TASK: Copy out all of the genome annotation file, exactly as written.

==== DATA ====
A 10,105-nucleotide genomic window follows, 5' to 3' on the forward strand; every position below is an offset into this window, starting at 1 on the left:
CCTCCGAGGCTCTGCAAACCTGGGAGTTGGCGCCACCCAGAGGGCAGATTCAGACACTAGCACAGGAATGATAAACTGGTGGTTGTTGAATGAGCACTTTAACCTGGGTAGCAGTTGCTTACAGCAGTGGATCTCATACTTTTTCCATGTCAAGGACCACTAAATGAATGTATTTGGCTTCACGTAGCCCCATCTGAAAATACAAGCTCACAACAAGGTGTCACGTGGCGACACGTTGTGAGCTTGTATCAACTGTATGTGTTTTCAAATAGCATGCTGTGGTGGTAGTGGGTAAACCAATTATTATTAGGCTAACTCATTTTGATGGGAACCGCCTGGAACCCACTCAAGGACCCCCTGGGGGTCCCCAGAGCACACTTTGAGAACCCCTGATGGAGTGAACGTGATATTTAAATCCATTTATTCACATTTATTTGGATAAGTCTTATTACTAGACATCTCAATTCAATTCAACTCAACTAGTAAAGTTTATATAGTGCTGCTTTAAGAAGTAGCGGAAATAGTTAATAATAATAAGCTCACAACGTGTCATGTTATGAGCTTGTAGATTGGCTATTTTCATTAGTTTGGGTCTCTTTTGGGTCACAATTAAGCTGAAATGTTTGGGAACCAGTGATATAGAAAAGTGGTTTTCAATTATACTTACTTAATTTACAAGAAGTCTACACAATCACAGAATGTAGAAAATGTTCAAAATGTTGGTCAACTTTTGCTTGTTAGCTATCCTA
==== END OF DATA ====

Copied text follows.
A 10,105-nucleotide genomic window follows, 5' to 3' on the forward strand; every position below is an offset into this window, starting at 1 on the left:
CCTCCGAGGCTCTGCAAACCTGGGAGTTGGCGCCACCCAGAGGGCAGATTCAGACACTAGCACAGGAATGATAAACTGGTGGTTGTTGAATGAGCACTTTAACCTGGGTAGCAGTTGCTTACAGCAGTGGATCTCATACTTTTTCCATGTCAAGGACCACTAAATGAATGTATTTGGCTTCACGTAGCCCCATCTGAAAATACAAGCTCACAACAAGGTGTCACGTGGCGACACGTTGTGAGCTTGTATCAACTGTATGTGTTTTCAAATAGCATGCTGTGGTGGTAGTGGGTAAACCAATTATTATTAGGCTAACTCATTTTGATGGGAACCGCCTGGAACCCACTCAAGGACCCCCTGGGGGTCCCCAGAGCACACTTTGAGAACCCCTGATGGAGTGAACGTGATATTTAAATCCATTTATTCACATTTATTTGGATAAGTCTTATTACTAGACATCTCAATTCAATTCAACTCAACTAGTAAAGTTTATATAGTGCTGCTTTAAGAAGTAGCGGAAATAGTTAATAATAATAAGCTCACAACGTGTCATGTTATGAGCTTGTAGATTGGCTATTTTCATTAGTTTGGGTCTCTTTTGGGTCACAATTAAGCTGAAATGTTTGGGAACCAGTGATATAGAAAAGTGGTTTTCAATTATACTTACTTAATTTACAAGAAGTCTACACAATCACAGAATGTAGAAAATGTTCAAAATGTTGGTCAACTTTTGCTTGTTAGCTATCCTA